113865202250941127

Busy Mom is asking about tweeners using myspace. Just last week I quizzed Sarah about myspace, xanga and facebook. She admitted having friends with accounts but denied having one herself. The rule in our house is that you don't sign up for anything without permission. She does have an instant messenger account that we allowed her to have. Last year after a sleepover, we found one of her friends had been using very provocative IM names and talking to strangers. Doug went to tell the girl's mother and the mother just laughed it off as nothing to worry about. This year a different tweener friend has a xanga account. The girl has her full name and birthdate listed. This time I asked Sarah to advise her friend to remove her last name and year of birth. The info hasn't been changed but she hasn't blogged since she learned out that I found her blog either. All I succeeded in doing was chasing her to a new site.

8 thoughts on “113865202250941127

  1. You shouldn’t have given up on the first girl’s mom. Young girls using IM provocatively is influencing your girl whether you like it or not, so it’s not just in the friend’s best interest but in your daughter’s. And I firmly believe all parents have a duty to help watch out for all kids, not just our own – the girl’s mom needs to understand the danger of what she’s doing and if she laughs it off, try again. And again. And show her an article or two about online predators until she gets it.

    Too many parents hold fast to the “their my kids and I know what’s best for them.” Well, guess what, we see more and more that no, ma’am, you may not know what’s best for your kids. They’re the ones staying out drinking, driving drunk, having promiscuous sex, mothering and fathering unwanted babies, doing drugs and failing school while the moms and dads are watching “Desparate Housewives”, filing their nails and playing golf.

    Good for you, Cathy, for seeing the dangers and being a good mom. Now, more please.

  2. Danger, Will Robinson.

    What’s the motivation behind posting real info on these sites? Is it just thoughtlessness or is there something behind it? I’m not sure you could get a straight answer out of Sara’s friend (or that Sara would know) but I’m curious.

    I’d think a more anonymous posting mode would appeal more to kids. It would be marginally safer, too.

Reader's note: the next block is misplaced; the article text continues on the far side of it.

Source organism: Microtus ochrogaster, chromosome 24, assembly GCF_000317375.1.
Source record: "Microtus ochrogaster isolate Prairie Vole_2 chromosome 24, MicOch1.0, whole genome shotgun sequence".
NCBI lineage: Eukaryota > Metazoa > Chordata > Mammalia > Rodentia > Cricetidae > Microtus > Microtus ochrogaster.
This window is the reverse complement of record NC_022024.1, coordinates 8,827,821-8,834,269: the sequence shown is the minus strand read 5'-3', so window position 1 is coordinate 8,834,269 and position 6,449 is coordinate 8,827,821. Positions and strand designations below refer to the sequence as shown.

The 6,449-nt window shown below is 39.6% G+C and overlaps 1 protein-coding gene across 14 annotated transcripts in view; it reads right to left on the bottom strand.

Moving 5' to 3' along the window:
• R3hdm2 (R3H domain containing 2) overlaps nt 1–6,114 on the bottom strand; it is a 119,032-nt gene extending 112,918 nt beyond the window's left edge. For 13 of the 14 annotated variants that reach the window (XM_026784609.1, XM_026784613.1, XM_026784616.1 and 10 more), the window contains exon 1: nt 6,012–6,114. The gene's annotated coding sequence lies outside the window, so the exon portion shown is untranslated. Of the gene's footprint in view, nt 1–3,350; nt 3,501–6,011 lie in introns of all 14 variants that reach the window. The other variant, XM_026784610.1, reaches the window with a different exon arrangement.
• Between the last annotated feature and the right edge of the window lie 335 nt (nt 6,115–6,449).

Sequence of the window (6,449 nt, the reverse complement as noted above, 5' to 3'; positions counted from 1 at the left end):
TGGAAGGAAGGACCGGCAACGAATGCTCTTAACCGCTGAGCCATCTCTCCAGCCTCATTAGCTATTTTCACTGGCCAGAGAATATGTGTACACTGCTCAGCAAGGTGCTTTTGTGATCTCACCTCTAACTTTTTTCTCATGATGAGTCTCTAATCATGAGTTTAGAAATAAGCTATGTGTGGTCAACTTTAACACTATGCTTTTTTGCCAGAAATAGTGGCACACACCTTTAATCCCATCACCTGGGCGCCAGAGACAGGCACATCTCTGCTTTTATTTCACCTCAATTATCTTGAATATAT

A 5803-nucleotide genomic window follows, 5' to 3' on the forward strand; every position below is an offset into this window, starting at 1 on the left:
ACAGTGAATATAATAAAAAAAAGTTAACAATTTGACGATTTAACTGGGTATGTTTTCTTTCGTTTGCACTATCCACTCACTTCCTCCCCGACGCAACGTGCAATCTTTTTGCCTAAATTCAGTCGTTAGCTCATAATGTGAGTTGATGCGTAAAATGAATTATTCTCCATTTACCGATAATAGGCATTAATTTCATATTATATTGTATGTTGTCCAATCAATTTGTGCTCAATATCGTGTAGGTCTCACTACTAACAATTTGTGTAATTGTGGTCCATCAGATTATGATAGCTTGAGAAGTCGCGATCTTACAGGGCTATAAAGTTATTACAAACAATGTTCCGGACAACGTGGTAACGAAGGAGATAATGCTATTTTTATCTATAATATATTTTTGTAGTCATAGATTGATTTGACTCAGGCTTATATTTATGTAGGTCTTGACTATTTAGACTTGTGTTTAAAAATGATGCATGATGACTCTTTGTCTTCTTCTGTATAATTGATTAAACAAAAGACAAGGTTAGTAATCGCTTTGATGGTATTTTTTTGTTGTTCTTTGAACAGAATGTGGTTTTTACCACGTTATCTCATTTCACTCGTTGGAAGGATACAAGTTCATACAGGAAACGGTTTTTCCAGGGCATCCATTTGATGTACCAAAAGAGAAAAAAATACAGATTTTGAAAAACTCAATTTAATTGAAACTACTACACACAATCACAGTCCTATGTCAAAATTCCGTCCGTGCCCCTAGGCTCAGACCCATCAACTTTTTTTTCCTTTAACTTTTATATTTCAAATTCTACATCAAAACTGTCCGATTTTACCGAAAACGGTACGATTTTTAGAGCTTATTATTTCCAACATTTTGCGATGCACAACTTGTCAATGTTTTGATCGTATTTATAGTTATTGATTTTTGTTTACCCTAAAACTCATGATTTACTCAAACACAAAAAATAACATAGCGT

3. Unfortunately, after the way the IM girl’s mom reacted we had to cut off most activities with the other girl. The other girl has since moved away.

  4. My tween and preteen each have a xanga. I have strict rules… I know the passwords on the accounts, I subscribe to the blogs so I always understand what is going on and I have the ability to edit what I think is inappropriate.. like last names, etc.

    I am hoping that it encourages them to write something and gives me some insite into the inner workings of their little minds..

  5. I think it would be VERY helpful if Sarah blogged. It would help her be in touch with her own feelings and I’d love to know what she’s thinking. I just want it done without identifying info. The myspace and facebook stuff is less blog and more of a meeting place.

  6. Gotcha. Too bad, an opportunity lost (for them).. Maybe they’ll meet up with another mom who can give them some helpful advice..

  7. My 8 year old told me that her friend had a login on myspace. THEY’RE 8!!! I told her it was an unacceptable site and I don’t want her on it. All sites must be approved by me no matter what their friends are doing.

    I took the opportunity to explain that people are not always what they seem. I need to find a site she can create as her own but I’m thinking maybe blogger and keeping it private. I don’t know. She needs a place to express herself. Right now she’s using just Microsoft Word and would like to branch out. I just need to help her do that safely.

  8. And there are products working against us:
    Girls’ encrypted USB stick locks parents out of diary and MSN Messenger

    The ThoughtSafe is an encrypted USB memory stick with its own version of MSN Messenger: it’s marketed to young girls who want to keep a private diary and prevent their parents or others from spying on or controlling their IM activity.

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